Cam Jefferson receives support from coach and team after silent protest

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After Cam Jefferson raised his fist during the national anthem of the Bills preseason game, head coach Sean McDermott sat down him and “did a lot of listening.”

“We spoke about it yesterday and then we talked about it as a team today. What I want all of our players to understand is that we are going to support them, number one. Everyone obviously has their view on things and I think the key word here is respect. We respect Cam’s opinion. We respect and acknowledge what’s going on,” said McDermott.

As a young player new to the Bills roster, Jefferson knew he would receive some backlash for his actions. He was happy to know that his new head coach took the time to get to know why.

“It’s a good feeling, especially [as] a guy they signed in April. I’m not a starter, I’m not a top draft pick, but for him to really hear me out and listen to me and sit down with me, man to man [and] eye to eye, it was a great feeling to have that from a head coach,” said Jefferson

“It’s important that we can communicate and a big part of communication is listening and I did a lot of listening yesterday. That was very healthy. I think that, again, the key word in all of this is respect. Respect this situation, respect the communication end of things moving forward, and then respect the process of what’s going on in this country and this world,” added McDermott.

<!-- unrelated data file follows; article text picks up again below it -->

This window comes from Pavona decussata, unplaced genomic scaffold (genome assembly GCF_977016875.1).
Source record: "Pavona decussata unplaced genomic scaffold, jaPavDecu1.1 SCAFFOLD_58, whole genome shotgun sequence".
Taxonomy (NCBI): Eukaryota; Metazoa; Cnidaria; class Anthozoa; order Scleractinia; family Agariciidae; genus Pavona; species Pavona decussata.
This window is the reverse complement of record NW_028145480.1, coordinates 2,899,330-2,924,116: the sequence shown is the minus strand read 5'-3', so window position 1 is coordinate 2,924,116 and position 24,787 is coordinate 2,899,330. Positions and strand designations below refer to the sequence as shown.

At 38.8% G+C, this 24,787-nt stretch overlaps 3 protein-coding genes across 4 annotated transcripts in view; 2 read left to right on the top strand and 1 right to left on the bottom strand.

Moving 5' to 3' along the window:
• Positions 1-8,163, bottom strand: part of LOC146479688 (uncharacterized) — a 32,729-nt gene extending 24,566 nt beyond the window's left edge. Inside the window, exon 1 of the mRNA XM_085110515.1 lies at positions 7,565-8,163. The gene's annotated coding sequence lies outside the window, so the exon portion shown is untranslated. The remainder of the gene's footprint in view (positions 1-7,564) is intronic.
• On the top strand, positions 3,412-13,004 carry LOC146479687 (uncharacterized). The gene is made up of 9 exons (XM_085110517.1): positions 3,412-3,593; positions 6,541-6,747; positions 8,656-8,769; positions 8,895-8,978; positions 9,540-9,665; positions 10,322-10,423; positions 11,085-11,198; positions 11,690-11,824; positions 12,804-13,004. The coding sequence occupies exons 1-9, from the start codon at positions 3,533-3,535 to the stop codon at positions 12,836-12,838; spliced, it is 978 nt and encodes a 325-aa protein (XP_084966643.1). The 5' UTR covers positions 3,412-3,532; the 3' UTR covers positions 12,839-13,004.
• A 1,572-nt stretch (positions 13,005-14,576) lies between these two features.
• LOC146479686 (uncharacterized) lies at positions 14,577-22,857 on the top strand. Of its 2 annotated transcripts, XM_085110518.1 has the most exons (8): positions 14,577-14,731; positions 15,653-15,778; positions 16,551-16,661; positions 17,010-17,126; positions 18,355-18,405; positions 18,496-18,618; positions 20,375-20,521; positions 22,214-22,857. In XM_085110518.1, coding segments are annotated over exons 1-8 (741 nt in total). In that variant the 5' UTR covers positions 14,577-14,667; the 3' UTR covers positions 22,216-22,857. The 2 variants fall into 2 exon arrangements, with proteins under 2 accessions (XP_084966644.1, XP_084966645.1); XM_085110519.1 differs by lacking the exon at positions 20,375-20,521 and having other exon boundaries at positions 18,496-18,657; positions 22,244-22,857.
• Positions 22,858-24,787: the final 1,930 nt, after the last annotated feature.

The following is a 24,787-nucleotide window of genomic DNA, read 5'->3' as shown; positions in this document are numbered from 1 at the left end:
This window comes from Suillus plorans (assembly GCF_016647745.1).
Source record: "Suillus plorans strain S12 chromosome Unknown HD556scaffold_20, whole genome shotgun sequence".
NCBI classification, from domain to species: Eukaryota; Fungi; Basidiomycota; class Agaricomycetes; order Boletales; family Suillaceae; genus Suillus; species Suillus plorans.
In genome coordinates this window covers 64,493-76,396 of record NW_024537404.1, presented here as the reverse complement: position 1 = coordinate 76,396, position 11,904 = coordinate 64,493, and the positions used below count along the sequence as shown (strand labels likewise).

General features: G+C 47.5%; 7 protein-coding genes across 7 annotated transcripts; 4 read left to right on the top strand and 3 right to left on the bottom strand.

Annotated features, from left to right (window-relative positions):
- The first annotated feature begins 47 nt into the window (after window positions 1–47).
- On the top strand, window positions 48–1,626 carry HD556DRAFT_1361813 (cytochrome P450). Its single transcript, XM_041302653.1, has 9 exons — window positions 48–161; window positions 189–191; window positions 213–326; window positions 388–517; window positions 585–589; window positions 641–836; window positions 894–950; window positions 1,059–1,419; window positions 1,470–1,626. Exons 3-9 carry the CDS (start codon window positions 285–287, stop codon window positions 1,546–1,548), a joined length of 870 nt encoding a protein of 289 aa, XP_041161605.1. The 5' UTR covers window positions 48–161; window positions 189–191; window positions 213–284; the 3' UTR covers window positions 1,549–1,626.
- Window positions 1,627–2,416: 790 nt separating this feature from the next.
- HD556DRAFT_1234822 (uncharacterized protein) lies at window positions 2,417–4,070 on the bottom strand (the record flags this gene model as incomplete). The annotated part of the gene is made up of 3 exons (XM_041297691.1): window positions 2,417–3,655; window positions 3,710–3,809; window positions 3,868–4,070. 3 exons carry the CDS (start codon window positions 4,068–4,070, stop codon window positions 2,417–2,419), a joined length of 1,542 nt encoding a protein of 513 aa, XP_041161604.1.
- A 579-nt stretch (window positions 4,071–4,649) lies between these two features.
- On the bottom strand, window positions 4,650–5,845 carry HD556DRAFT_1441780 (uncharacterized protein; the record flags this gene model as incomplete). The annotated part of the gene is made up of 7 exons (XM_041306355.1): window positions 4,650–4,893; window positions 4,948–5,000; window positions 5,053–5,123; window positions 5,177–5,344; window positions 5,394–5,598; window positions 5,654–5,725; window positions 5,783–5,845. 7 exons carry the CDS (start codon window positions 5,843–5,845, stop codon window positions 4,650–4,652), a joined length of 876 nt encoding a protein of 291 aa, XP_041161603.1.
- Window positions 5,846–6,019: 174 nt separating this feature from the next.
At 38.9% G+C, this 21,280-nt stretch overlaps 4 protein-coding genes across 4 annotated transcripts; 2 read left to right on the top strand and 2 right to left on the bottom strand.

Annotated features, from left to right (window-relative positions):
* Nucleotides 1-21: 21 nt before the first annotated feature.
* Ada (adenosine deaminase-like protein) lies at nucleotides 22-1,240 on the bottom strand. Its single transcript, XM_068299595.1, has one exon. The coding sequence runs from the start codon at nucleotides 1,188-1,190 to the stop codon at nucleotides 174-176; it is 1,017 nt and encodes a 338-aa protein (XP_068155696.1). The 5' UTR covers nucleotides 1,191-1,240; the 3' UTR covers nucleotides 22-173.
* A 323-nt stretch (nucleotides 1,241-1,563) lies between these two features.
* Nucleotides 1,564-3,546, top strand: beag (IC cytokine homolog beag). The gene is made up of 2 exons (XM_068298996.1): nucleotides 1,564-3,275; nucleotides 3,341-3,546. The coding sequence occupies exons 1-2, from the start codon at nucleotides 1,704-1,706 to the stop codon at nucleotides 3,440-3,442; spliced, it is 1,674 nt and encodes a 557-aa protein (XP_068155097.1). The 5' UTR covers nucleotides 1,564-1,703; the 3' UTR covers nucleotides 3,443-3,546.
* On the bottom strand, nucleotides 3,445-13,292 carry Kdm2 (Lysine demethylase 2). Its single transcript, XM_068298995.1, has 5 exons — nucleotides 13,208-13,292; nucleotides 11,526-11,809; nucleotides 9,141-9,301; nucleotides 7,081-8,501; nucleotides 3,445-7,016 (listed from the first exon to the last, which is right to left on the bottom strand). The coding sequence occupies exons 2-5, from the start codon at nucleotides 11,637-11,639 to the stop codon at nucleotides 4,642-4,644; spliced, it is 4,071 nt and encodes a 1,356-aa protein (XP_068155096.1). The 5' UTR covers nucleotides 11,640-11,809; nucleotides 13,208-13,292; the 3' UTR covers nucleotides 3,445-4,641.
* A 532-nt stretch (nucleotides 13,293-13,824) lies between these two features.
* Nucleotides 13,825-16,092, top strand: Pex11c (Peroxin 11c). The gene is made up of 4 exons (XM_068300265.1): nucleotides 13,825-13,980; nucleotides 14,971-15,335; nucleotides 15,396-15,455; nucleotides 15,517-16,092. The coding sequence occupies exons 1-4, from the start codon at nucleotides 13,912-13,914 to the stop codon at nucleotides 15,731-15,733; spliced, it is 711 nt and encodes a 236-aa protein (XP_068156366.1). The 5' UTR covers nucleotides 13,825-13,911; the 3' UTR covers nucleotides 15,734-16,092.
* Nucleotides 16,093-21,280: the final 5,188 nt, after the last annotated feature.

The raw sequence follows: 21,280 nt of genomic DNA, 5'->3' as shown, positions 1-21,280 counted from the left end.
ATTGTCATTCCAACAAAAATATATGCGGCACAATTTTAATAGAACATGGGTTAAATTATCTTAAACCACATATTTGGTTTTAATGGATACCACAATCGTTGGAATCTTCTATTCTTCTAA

McDermott addressed the team as a whole about the topic before practice on Sunday, never saying Jefferson’s name. 

“He was very open, very supportive. He didn’t single me out or anything. He just said someone on this team made a stand and made a quiet protest and he just keep it at that and we just moved on from it,” added the 2nd year offensive lineman.

“We’re building this thing around the love for one another. This, to me, is a great example of that. I want to know what’s going on in our players’ lives and let them know that we support them and we care about them as people off the field and then as players on the field,” said McDermott.

Wanting to know what’s going on includes any protests in the future. McDermott wants to know before they happen.

“We have guys that come from various backgrounds, from wealthy to poor, black, white, biracial, blended families. So a locker room is very unique because now you’re placed in situations where you’re dealing with people that you normally wouldn’t associate with otherwise,” said veteran linebacker Lorenzo Alexander. “We’re going to have different opinions but the more you know people, the better relationships you have, the easier it is to accept somebody’s different opinion about going a way about doing some certain things.”

Bills Center Eric Wood echoed Alexanders comments saying that he supports guys in the locker room who use their platform for the betterment of society.

“My only thing is, and I thought Cam did a good job of it, when you do that, you’re going to get a camera in your face. Just be prepared to give an intelligent, well-backed up statement and I thought he did,” added Wood.

“Togetherness. Awareness. Bringing awareness. Everyone needs to come together. Everyone’s in this for the long run you know what I mean? Seeing Chris Long’s arm around Malcolm Jenkins, that’s what sparked it for me,” said Jefferson.

When asked if he would continue to silently protest the national anthem going forward, Jefferson didn’t say anything.

He just nodded.

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